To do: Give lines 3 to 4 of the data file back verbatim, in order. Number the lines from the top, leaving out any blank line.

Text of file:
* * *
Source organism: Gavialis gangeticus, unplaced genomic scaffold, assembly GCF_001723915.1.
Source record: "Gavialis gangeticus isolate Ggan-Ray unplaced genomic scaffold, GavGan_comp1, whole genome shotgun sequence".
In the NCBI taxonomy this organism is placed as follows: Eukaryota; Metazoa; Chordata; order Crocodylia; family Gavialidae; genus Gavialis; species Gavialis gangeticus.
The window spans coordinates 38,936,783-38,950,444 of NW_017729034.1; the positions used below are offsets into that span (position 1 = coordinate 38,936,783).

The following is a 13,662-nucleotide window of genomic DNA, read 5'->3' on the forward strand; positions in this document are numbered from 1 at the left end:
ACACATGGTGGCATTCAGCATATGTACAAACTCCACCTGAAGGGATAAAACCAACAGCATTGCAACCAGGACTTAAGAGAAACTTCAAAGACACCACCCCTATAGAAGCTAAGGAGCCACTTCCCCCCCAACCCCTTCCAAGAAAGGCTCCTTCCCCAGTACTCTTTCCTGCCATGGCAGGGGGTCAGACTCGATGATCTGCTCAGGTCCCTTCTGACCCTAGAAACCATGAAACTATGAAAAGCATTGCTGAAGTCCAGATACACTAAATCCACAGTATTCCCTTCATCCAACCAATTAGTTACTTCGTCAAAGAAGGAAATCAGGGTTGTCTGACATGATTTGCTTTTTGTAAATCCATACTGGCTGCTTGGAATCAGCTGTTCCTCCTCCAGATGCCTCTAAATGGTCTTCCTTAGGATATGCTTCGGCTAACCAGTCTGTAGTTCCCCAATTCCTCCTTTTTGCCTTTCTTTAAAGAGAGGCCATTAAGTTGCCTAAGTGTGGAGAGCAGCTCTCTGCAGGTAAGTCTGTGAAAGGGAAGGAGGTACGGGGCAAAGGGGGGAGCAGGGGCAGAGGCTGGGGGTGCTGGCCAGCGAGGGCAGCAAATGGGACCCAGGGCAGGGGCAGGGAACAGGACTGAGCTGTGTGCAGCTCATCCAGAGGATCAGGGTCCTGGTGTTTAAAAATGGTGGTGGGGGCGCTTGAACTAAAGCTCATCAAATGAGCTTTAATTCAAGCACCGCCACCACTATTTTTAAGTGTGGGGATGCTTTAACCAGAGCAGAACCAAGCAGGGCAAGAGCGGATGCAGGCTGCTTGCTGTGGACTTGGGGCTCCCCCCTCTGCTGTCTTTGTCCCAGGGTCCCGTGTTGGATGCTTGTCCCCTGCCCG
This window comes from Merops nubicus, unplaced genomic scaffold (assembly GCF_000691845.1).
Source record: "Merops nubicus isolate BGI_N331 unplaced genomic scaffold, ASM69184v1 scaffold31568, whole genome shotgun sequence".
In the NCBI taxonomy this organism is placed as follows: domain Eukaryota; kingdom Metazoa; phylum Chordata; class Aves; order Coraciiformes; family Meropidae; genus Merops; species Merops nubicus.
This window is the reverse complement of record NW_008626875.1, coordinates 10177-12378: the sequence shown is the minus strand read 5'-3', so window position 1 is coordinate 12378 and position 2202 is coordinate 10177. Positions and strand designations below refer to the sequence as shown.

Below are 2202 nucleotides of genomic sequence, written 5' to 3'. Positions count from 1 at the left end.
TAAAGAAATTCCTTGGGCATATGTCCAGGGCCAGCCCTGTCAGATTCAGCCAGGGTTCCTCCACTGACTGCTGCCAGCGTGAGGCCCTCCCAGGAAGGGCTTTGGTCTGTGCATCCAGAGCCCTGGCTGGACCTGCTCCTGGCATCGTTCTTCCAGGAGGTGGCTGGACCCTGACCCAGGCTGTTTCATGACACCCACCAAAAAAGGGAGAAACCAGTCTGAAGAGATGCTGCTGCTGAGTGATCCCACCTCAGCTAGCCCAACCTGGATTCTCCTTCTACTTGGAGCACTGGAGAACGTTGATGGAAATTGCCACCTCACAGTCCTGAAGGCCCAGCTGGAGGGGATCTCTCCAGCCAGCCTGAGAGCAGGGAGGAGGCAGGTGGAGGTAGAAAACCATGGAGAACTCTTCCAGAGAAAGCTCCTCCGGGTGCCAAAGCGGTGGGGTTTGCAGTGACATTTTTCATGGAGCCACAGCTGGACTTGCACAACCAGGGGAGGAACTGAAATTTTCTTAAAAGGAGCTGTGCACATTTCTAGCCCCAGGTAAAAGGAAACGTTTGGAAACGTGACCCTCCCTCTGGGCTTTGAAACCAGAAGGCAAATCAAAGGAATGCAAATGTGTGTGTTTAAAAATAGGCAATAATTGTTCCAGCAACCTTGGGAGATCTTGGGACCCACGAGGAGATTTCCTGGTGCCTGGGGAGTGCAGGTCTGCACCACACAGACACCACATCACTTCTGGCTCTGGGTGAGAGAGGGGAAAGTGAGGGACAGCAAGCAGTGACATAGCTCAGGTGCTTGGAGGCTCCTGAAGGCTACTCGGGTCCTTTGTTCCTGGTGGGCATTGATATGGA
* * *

In the NCBI taxonomy this organism is placed as follows: Eukaryota; Metazoa; Chordata; order Crocodylia; family Gavialidae; genus Gavialis; species Gavialis gangeticus.
The window spans coordinates 38,936,783-38,950,444 of NW_017729034.1; the positions used below are offsets into that span (position 1 = coordinate 38,936,783).